BY CLIFF SLATER – Honolulu Authority for Rapid Transit (HART) has recently let a new $75 million contract for work on Downtown stations, among other work. Work also continues on billions of dollars of contracts with Ansaldo, AECOM and many others including, of course, Parsons Brinckerhoff.
Meanwhile, the Hawai‘i Supreme Court ruled unanimously in the Kaleikini case that the work started on the rail line was illegal and must cease. The Kaleikini attorneys believe that this ruling will lead to a permanent injunction against rail on the present route.
Having stopped construction as required, HART’s CEO said last Thursday that completing the necessary excavations for potential burial sites would cause a delay of 6 to 9 months before the City could re-start construction, providing they do not find iwi kupuna.
Only hours later, he announced that they might have found some. Whatever the decision on these particular bones, it is almost certain that HART will uncover Native Hawai’ian remains somewhere along the Kaka’ako part of the rail route. That is because Halekauwila Street is the center of the sandy soil behind the original Honolulu shoreline and was the favored place for Native Hawaiians to bury their dead.
Second, Federal Judge Tashima will rule shortly in the case of Honolulutraffic.com et al versus the City and the Federal Transit Administration. In the view of the plaintiffs, the City and the Federal Transit Administration violated Federal Environmental law by not “rigorously exploring” for transportation technologies and routes that would avoid the areas of probable native Hawaiian burial sites and also historic buildings.
The plaintiffs are asking Judge Tashima to set aside the federal approvals of the rail project and require the defendants to return to the Alternatives Analysis stage.
Judge Tashima’s words near the end of the last hearing were, “If the plaintiffs prevail on any substantial point, then I think we will have to have some discussion on a remedy.” Obviously, there is more than a hint of danger here for the rail project.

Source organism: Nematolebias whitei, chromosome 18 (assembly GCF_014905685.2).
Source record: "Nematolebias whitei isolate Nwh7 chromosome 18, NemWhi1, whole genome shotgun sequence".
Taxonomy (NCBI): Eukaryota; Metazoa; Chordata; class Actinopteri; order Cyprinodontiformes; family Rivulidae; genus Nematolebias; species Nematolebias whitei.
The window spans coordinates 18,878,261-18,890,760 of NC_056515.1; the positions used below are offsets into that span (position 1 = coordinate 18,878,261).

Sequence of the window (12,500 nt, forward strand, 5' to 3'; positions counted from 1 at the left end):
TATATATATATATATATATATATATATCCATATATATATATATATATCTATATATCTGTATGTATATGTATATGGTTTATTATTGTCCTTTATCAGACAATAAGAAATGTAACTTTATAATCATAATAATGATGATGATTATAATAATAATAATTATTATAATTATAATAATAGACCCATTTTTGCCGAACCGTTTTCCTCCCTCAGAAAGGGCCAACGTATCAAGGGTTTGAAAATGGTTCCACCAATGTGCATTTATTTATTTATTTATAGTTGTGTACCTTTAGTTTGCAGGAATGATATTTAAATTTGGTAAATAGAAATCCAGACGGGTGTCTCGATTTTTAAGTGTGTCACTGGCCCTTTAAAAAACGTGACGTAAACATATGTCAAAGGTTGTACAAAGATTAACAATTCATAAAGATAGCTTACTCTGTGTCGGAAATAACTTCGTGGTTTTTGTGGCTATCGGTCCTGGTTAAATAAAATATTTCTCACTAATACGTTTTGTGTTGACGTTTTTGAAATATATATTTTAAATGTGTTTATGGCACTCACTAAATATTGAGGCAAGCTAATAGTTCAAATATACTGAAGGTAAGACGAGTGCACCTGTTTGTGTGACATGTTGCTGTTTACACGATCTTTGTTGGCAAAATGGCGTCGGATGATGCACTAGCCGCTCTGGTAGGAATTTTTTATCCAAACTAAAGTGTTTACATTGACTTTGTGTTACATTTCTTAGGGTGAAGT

Third, the Federal government has yet to award the City the $1.55 billion the City is counting on to build the rail line. Given the current wrangling in Congress over such funding, there is at least some doubt about whether that full amount will be forthcoming.
Fourth, voters will likely elect Governor Ben Cayetano our next Mayor and he opposes the rail alternative. The FTA have made it clear that they will not provide federal funds for the rail project without strong local political support.
Put together, these four risks to the rail project add up to at least a strong possibility that the rail project will not survive.
As the HART CEO explained last Thursday, any delay beyond the 6 to 9 months now contemplated approaches the time when it would be cheaper to have the construction companies “stand down” rather than “hold in place.” His assessment only accounted for the Hawai‘i Supreme Court decision, the first of the risks we enumerated here; they were not taking into account the other three risks at all.
Were they to account for all four risks they would undoubtedly find that “standing down” all the contractors now would be the prudent action to take, rather than having them continue to work.
As Will Rogers famously advised, “If you find yourself in a hole, stop digging.”
It is now time for those in charge of spending our taxes on the rail project to stop digging. Every dollar spent from now on will most likely prove to be a waste of money.
HART and the City have continued spending recklessly despite the threat of lawsuits under both state and federal law. That the City recognized their vulnerability to environmental lawsuits is evidenced by their having set aside $300,000 for defense attorneys three years ago before they let the first construction contract.
While we believe these four dangers to rail will succeed in upending the rail project, even rail supporters should recognize that throwing away more money on rail should cease until at least these four dangers have been overcome.
A footnoted version of this article is available at www.honolulutraffic.com